This name affords comfort to the Church in the most trying and perilous times. This " name of “the God of Jacob defends” her. “ Although " an host encamp” against her, in this she may be confident. He, who is with her, is mightier by far than all that can be against her. She may be encompafled, not by one holt only, but by many. But they are the hosts of JEHOVAH, under his government and control, how malevolent foever E 3

their z Rev. vi. 12.; viii. 12.

a Rev. sj. 3, 6.

en

their designs. We may therefore still fing ; “ The “ Lord of hosts is with us; the God of Jacob is “our refuge.”

It is a special ground of consolation, that this designation belongs to Jesus, the Saviour of the Church. That King, who appeared in vision to Efaias, was the Lord of hosts"; and we know that it was the glory of Christ, which the prophet fawę. Jesus is often represented as the bridegroom and husband of the Church : but of this glorious Husband it is said, “ The Lord of hosts “ is his name d.” Christ is that King and “ Lord “ of glory,” who ascended in the midst of his angels. And " who is this King of glory? The “ Lord of hosts, he is the king of glory e."

This character conveys a comfortable assurance of the Church's triumph over all her incorrigible enemies. The Lord comforts his Church with the proclamation of this name, as her security for victory over ancient Babylon. « Thus faith the “ Lord of hosts, The children of Israel, and the “ children of Judah, were oppressed together; “ and all that took them captives held them fast; -“ they refused to let them go. Their Redeemer " is strong; The LORD of hosts is his name : he “ Thall thoroughly plead their caule, that he may " give rest to the land, and disquiet the inhabi“ tants of Babylon f.” As that kingdom of graven. images was a type of mystical Babylon, the fate. of the one prefigured that of the other. Hence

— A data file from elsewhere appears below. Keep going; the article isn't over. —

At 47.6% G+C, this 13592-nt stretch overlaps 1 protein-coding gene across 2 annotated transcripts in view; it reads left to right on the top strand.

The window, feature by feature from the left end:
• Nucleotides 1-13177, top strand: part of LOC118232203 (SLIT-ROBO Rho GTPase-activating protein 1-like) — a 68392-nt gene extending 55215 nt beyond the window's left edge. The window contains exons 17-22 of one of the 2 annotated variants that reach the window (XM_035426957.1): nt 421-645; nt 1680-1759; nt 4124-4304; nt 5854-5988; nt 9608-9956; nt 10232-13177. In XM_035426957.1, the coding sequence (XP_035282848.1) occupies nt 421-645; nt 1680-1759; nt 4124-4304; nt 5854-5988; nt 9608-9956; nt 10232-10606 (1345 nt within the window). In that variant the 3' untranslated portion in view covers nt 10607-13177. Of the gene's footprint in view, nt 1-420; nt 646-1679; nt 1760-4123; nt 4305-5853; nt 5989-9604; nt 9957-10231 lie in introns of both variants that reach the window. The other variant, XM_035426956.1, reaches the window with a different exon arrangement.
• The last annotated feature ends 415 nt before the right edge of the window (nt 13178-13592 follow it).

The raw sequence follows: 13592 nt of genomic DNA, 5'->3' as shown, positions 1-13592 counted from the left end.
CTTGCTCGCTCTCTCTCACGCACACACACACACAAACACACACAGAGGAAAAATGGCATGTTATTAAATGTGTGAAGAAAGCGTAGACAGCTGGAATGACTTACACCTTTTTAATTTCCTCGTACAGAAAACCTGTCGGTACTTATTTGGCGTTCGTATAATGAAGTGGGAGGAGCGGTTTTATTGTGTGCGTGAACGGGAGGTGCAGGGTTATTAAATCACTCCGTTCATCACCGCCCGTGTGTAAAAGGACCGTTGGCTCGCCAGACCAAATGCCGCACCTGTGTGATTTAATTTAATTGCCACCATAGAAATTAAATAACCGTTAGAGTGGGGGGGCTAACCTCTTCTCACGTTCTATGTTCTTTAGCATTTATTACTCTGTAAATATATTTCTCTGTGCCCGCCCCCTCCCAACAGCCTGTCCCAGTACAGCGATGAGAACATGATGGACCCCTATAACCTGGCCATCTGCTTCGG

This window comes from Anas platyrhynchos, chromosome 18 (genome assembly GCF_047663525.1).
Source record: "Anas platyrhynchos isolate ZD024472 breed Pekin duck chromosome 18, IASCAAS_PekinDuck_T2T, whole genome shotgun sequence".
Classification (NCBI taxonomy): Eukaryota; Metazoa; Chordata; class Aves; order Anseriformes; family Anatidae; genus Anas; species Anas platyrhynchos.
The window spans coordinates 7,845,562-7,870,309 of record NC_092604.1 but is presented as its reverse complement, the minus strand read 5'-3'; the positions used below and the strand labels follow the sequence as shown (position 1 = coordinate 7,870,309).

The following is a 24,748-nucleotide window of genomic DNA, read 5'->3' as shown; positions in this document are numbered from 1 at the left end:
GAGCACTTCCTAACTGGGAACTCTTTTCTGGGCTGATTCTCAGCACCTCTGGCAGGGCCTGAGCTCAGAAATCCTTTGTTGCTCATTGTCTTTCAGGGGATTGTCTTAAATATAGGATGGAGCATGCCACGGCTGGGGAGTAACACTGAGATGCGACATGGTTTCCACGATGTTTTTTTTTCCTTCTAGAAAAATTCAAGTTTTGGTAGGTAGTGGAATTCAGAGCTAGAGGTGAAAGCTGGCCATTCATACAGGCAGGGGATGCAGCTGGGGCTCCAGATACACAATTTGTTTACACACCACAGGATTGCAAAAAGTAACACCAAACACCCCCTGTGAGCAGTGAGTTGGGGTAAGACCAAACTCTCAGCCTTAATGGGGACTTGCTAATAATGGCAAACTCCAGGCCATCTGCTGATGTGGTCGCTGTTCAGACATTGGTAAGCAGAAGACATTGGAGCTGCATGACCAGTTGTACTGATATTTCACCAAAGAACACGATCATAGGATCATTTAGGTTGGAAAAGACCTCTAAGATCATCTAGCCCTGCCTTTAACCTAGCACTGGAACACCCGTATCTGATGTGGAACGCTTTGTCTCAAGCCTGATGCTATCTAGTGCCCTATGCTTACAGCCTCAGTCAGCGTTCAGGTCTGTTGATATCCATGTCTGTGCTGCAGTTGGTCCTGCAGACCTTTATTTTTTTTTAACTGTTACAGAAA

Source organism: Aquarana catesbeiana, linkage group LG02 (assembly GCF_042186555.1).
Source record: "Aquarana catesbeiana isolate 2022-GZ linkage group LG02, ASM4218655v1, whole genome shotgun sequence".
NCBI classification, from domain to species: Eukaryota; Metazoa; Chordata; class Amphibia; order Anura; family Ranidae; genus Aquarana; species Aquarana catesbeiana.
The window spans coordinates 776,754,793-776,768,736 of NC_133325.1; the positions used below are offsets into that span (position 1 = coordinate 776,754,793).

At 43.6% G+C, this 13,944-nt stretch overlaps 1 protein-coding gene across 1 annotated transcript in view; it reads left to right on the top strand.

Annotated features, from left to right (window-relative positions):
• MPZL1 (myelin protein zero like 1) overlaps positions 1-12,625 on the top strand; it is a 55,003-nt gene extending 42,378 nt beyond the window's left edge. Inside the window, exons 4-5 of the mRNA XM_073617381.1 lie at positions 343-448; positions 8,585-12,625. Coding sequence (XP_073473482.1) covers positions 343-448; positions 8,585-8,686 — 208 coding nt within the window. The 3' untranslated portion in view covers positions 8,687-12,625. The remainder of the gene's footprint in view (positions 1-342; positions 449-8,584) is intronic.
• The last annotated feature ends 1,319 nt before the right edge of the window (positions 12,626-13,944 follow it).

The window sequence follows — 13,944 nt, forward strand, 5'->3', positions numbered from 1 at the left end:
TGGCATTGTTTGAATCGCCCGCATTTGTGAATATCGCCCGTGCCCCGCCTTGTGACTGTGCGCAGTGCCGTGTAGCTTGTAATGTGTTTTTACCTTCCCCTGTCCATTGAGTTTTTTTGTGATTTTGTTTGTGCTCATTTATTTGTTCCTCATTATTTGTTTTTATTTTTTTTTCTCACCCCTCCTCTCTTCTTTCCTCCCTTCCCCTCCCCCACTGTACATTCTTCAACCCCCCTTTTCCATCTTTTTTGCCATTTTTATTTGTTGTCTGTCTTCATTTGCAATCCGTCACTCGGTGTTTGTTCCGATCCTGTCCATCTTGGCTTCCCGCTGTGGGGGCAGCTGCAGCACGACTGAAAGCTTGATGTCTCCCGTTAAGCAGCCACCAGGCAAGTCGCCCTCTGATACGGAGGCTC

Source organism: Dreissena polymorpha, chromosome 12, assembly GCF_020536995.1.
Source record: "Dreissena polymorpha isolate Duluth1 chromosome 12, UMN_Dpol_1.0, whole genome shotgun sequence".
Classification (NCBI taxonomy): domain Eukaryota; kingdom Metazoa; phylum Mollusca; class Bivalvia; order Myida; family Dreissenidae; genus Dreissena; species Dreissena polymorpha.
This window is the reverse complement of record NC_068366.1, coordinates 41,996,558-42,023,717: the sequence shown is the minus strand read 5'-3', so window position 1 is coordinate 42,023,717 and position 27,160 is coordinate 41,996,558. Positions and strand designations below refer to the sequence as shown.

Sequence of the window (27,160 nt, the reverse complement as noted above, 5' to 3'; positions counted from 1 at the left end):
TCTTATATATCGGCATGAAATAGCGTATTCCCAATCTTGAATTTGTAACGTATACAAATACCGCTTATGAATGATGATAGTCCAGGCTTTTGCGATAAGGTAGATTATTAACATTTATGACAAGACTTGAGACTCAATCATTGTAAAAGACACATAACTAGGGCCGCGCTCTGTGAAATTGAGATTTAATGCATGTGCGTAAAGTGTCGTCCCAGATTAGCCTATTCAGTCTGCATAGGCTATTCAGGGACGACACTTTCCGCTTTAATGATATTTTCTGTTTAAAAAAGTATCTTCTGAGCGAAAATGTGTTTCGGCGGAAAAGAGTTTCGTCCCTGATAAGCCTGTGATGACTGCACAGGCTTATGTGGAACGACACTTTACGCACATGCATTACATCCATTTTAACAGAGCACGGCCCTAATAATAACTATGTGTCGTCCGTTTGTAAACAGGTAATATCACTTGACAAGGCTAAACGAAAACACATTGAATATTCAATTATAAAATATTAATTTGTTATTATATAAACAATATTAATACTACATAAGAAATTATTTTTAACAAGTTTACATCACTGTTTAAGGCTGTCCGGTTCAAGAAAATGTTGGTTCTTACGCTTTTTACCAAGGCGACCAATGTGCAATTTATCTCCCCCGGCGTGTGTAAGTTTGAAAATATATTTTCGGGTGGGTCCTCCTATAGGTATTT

we o Ifa. vi. 5. c John xii. 41. d If1. liv. 5. e James ii. 1. ; Psal. xxiv, ra. f Jer. 1. 33, 34.

tre are directed to the same almighty power, as the ground of our confidence : “ Strong is the “ Lord God who judgeth her 5."

SECTION IV.

Of the Holiness of God. Of bis Justice, as ma

nifested in the Threatening and Curse of the Law ;-in the Antediluvian History ;-in the Deluge ;-in the Destruction of the Cities of the Plain ;-in the Resemblance between Sin and Punishment ;-in the Mofaic Economy ;-in the Sufferings of the Mesrah.

ACCORDING to the nature of this work, it is not necessary that we should nicely distinguish between the Holiness and Justice of God. As his holiness is the perfect rectitude of his nature, according to which he infinitely loves what is morally good, and hates what is evil; his justice, as it regards his creatures at least, is the actual difplay of this essential holiness. God hath manifested his holiness, indeed, in various respects, in which there was no call for the operation of his justice. A few of these may be mentioned.

He displayed his holiness in making all things very good. For the evil of fin was not the work

E 4
Rev, xviii. 8.

of